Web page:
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Old railway viaduct saves long round-trip

24 Mar 2015 Sustrans Lincoln Retford railway paths
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A long-disused railway viaduct over the River Trent is being restored – to save cyclists an 11-mile round-trip.

Torksey Viaduct, near Lincoln, was built in 1849. It was designed by John Fowler, architect of the Forth Rail Bridge, and was one of the first steel girder bridges ever built. The nearest crossings are the busy A57 road at Dunham, five miles south, and Gainsborough, seven miles north. 

The bridge is being reopened by Sustrans initially as a walking route, but with a long-term plan to create a cycle route on the quiet lanes between Lincoln and Retford. To begin with, wooden steps at the west end of the viaduct mean that cyclists will have to manhandle their bikes across.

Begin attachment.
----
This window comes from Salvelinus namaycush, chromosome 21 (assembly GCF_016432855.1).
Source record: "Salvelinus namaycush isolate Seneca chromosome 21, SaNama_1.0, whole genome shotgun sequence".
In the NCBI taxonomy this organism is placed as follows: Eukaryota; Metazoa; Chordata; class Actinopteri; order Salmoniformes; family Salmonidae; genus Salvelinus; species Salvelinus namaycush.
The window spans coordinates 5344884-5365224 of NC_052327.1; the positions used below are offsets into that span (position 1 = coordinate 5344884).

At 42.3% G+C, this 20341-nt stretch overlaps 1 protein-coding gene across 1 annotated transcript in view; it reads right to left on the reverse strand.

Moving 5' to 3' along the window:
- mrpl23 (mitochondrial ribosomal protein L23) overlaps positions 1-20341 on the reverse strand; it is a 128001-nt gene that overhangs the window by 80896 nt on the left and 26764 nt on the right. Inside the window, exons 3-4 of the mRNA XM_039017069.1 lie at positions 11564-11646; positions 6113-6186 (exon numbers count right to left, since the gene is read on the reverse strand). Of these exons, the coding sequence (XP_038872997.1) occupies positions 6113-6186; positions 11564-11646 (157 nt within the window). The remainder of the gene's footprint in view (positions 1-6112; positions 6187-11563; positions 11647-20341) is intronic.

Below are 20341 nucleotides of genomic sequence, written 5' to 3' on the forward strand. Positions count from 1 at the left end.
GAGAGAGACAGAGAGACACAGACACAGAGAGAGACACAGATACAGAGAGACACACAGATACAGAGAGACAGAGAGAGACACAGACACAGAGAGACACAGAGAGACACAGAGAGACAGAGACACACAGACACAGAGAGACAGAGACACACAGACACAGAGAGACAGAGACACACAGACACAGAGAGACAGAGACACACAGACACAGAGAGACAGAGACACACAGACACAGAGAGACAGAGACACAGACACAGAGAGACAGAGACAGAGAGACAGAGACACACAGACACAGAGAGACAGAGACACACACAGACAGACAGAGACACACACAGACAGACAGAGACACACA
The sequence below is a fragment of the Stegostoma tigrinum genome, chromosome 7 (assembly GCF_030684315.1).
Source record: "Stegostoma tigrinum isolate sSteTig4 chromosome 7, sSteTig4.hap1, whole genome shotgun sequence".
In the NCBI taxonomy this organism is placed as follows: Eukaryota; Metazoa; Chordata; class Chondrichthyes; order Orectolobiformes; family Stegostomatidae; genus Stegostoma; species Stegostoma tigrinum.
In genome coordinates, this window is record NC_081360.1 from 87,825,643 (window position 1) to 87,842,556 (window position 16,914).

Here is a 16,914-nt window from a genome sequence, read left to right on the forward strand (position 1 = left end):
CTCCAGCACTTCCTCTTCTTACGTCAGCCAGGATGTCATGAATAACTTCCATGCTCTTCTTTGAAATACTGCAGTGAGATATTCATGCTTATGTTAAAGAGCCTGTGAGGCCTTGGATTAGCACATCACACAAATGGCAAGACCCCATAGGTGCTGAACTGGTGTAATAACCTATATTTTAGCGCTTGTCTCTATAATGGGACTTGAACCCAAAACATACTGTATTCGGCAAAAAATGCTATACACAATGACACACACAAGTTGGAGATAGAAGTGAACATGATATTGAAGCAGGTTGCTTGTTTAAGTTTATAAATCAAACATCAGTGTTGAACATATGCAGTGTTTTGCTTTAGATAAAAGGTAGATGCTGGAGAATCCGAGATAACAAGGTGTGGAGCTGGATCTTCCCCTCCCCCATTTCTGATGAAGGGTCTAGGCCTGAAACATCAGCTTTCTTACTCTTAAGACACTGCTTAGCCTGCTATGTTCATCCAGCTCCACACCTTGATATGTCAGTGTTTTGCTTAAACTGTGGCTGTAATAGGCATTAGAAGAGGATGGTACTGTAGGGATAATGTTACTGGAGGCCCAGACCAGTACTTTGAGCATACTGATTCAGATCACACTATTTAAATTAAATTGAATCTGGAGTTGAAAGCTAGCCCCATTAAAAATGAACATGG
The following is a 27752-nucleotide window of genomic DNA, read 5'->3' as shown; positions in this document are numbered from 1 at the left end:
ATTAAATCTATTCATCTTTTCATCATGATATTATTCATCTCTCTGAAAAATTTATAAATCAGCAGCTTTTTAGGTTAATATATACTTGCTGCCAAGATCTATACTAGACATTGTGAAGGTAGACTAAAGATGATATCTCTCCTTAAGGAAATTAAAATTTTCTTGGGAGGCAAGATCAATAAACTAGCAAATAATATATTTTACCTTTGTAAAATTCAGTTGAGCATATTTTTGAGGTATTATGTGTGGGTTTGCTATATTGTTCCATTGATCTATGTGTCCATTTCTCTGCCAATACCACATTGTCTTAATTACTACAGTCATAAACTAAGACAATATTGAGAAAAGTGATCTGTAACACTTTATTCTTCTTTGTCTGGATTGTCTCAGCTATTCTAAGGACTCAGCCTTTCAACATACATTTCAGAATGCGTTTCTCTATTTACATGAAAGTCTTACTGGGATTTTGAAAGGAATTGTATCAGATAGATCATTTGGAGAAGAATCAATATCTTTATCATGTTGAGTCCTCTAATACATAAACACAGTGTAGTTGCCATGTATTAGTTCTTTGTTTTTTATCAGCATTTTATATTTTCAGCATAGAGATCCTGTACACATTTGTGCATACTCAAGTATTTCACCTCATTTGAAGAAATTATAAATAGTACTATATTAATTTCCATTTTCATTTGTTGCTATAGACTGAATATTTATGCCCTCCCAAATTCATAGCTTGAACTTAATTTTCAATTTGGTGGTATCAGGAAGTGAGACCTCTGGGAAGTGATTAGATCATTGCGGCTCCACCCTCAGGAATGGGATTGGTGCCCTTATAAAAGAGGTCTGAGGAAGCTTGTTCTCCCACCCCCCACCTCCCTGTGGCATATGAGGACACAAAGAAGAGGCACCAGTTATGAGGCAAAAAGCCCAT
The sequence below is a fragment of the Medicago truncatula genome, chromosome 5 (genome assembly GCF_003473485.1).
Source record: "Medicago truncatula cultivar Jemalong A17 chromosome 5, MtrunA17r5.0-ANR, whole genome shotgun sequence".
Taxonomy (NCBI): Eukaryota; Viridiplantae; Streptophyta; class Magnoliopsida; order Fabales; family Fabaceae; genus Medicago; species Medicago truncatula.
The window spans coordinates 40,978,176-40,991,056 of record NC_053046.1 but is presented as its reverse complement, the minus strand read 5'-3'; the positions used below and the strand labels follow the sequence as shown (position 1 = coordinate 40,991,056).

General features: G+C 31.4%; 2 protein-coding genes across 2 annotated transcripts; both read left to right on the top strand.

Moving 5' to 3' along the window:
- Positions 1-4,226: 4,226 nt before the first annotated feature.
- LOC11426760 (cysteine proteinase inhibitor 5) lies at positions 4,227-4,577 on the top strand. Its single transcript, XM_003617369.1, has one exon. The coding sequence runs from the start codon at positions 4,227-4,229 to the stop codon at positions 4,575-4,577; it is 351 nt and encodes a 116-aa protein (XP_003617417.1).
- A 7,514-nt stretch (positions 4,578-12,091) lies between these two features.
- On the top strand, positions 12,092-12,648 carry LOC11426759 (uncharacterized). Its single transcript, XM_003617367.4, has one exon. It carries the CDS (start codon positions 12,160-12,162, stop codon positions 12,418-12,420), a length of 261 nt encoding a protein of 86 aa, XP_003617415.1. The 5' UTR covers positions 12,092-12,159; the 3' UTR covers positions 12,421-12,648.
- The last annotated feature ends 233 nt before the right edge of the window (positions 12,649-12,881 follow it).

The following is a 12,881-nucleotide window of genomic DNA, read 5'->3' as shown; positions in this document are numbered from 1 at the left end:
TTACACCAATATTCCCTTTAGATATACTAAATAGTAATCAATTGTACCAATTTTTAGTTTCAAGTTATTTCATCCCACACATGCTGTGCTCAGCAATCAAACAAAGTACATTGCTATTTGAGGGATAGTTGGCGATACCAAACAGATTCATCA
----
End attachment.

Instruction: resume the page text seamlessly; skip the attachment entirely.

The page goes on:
Structural restoration work has been carried out by Sustrans’ sister charity, Railway Paths Ltd. Work had previously been stalled by landowner opposition.

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Comments

Wed 15 Apr 2015, 11:07

"The nearest crossings are the busy A57 road at Dunham, five miles south, and Gainsborough, seven miles north." How are you measuring that? I reckon the Dunham bridge is more like 3.5 miles south, with the demotorised Fledborough viaduct only five miles south?

More routes are always good, though!

Thu 30 Jul 2015, 17:33

Excellent news - route 647 over the Trent at Fledborough and now Torksey viaduct should create some good circular routes, the network of lanes and byways west of the Trent are great.